• 1st Battalion Irish Guards.
  • International Armed Forces:
    • Bahrain Military Police.
    • Canada (3 Royal Canadian Regiment, 3RCR).
    • Jordanian Army.
    • Sultan’s Armed Forces Training Regiment (SAFTR), Royal Army of Oman.
    • Pakistan Military Academy.

In order to qualify for the World Pace Sticking Championship some teams must enter and win qualifying events, for example:

  • The Royal Electrical and Mechanical Engineers (REME’s) “Inter-Company Pace Sticking Competition” of 8 Training Battalion REME who compete for the “Stubley Trophy”. (The Craftsman, 2017, p.60).
  • The “…Royal Canadian Regimental Boyle Cup Pacestick Competition…” (Milnet.ca, 2007).
  • “Internal Pace-sticking Championships” in Bahrain (Ministry of Interior Court, 2015).
  • “The Sgt Neil Robertson Trophy” (Mullen, 2018).

The number of teams competing each year varies:

  • 2017: 22 teams (15 British and 7 international) (GBA, 2017).
  • 2018: 19 teams (15 British and 4 international) (Forces Network, 2018).

10.1 Blind Veterans UK

In 2016, for the first time, a civilian team participated in the competition (Wathall, 2016). Blind Veterans UK, a charity, entered a team of three blind veterans – Kevin Alderton, Billy Baxter and Steve Birkin – led by a sighted Drum Major, WO2 Tony Taylor.

It was the first time that the competition had a non-serving team, and the first who were registered blind.

11.0 Outline of the Competition

The World Pace Sticking Championships is composed of:

  • British teams competing for the title of All Arms Pace Sticking Champions;
  • International teams competing for the title of International Pace Sticking Champions;
  • There is also competition for the prestigious title of Individual Pace Sticking Champion, “Best Individual Sticker” (Larter, 2018); and
  • “Best Driver” (Larter, 2018).

All teams perform the same routine.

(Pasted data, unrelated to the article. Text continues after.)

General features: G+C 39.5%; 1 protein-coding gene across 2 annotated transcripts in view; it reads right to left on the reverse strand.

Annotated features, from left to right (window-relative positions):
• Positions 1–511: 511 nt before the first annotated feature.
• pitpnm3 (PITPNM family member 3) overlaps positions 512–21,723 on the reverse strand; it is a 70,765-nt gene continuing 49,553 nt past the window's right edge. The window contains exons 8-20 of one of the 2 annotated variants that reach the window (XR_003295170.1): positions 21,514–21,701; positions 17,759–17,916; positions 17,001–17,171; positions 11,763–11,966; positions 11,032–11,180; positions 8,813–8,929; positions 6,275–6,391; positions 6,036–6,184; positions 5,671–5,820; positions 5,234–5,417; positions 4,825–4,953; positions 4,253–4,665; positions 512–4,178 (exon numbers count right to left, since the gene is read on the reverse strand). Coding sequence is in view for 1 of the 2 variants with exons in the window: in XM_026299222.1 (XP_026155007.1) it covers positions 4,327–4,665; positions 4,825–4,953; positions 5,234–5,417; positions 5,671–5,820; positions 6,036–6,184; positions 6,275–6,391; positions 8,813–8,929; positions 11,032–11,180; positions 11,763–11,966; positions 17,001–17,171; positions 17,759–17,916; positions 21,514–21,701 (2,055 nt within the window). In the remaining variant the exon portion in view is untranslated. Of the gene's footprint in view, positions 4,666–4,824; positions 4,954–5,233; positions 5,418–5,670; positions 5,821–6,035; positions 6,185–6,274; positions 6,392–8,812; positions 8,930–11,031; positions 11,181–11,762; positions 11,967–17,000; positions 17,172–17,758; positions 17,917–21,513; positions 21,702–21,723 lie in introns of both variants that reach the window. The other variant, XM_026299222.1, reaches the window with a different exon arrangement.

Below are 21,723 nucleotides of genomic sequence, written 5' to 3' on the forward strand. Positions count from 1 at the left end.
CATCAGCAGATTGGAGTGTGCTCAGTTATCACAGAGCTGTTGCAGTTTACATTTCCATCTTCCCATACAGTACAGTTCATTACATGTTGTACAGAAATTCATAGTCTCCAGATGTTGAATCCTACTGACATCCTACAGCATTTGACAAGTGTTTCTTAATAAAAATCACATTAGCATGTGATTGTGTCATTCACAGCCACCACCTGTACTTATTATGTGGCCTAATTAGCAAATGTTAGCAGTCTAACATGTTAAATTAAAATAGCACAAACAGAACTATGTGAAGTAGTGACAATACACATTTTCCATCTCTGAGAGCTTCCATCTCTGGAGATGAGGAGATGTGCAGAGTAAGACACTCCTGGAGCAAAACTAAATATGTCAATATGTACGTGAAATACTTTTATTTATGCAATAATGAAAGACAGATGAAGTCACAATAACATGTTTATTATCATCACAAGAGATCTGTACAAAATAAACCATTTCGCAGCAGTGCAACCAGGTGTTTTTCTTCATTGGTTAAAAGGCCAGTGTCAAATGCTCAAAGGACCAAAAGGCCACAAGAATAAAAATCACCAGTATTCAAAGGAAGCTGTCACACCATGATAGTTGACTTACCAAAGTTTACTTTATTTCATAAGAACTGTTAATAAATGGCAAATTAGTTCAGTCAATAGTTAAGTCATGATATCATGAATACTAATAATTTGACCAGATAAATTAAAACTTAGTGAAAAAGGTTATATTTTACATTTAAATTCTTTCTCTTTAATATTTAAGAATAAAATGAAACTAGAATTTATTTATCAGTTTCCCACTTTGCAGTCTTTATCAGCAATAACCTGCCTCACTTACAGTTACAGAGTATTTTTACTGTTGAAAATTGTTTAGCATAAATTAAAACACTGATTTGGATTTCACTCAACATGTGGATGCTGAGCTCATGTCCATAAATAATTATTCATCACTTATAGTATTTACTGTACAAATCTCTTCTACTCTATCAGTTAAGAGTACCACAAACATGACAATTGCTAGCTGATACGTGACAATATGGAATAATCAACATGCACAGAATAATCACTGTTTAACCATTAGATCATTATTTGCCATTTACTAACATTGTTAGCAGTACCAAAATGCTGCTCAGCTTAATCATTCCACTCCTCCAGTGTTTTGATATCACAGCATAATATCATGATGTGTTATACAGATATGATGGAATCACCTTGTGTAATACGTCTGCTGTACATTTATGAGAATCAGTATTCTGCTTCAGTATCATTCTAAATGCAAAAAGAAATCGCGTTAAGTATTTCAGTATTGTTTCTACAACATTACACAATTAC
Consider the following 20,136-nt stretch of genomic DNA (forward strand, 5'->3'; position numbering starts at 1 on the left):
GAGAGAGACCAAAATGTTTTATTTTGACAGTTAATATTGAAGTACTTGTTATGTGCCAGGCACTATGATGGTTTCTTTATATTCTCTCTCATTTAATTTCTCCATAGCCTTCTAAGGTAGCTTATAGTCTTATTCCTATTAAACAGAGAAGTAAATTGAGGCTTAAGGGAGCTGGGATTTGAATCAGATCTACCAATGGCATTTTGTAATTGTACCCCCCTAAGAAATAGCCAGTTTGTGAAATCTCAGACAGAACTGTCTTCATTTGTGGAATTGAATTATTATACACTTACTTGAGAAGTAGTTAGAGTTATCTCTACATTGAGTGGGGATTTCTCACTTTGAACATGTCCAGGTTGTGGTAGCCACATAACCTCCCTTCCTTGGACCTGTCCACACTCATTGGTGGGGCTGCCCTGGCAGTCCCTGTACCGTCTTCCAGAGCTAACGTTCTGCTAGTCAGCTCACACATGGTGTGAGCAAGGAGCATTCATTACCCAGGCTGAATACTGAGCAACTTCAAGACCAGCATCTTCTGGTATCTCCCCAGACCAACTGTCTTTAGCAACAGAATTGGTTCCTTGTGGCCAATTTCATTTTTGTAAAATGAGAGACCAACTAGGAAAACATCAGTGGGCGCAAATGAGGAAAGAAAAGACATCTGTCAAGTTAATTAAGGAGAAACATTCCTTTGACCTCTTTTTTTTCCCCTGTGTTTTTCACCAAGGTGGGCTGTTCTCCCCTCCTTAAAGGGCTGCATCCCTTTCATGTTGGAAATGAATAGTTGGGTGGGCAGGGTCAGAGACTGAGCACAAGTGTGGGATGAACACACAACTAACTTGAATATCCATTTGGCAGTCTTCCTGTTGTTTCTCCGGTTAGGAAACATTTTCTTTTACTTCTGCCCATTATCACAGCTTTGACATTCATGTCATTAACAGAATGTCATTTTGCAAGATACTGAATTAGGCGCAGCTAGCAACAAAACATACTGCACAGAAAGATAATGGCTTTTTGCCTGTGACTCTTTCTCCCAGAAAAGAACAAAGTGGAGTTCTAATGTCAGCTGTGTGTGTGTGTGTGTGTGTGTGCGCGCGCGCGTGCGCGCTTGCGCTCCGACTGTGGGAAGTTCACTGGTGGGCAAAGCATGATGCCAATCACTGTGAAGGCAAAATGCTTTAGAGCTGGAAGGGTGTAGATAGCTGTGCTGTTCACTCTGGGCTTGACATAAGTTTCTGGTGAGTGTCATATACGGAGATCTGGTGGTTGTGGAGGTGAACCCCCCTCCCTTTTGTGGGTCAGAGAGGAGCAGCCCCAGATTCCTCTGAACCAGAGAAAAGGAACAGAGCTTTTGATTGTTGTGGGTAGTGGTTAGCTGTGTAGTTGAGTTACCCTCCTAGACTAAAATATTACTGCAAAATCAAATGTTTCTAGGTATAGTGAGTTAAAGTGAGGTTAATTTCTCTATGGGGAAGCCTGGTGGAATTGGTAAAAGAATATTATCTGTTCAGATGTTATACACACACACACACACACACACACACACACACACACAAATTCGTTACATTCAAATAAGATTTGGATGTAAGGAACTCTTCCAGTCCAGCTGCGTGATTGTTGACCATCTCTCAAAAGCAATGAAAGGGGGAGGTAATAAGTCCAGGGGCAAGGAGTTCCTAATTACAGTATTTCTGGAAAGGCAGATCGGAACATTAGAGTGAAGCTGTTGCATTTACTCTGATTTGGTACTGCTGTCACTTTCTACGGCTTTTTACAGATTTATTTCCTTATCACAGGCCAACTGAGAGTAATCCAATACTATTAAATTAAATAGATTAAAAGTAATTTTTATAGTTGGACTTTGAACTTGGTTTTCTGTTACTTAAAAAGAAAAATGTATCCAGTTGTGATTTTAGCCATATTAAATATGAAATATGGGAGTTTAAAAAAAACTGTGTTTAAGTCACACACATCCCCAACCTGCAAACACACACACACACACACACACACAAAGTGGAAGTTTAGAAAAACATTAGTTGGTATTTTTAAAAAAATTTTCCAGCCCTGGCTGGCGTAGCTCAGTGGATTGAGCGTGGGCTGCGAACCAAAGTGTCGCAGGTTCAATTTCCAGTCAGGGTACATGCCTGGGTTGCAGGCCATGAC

“Each team member will be judged on their overall turnout and bearing while on parade and are expected conduct the same set routine, which each team has to perform in perfect sequence – any wrong words of command or kit that is less than immaculate will result in points being deducted from their team score card.” (Perreira, 2019).

Team members can include a variety of ranks:

  • Warrant Officer Class 2 (WO2) or Service equivalent;
  • Colour/Staff Sergeant (CSgt/SSgt) or Service equivalent;
  • Sergeant (Sgt) or Service equivalent;
  • Corporal (Cpl) or Service equivalent.

Team roles that team members may perform include:

  • Team Captain/Driver.
  • Right Marker.
  • Team Member 1.
  • Team Member 2.

The Team Captain, who is usually the most senior in rank, provides the words of command over the course of the competition. All teams are marked on a variety of drill movements including (MOD, 2017; The Craftsman, 2017):

  • Personal drill.
  • The March On.
  • Getting on Parade, to include inspection and ‘proving sticks’.
  • Marching in slow time while pacing with the stick (at 65 paces per minute).
  • Marching in quick time while pacing with the stick (at 116 to 120 paces per minute).
  • Transferring/alternating the stick from hand to hand by conducting drill movements, thereby forcing team members to be proficient at pacing with the left and right hand.
  • Movement at the halt is to be at 40 movements per minute.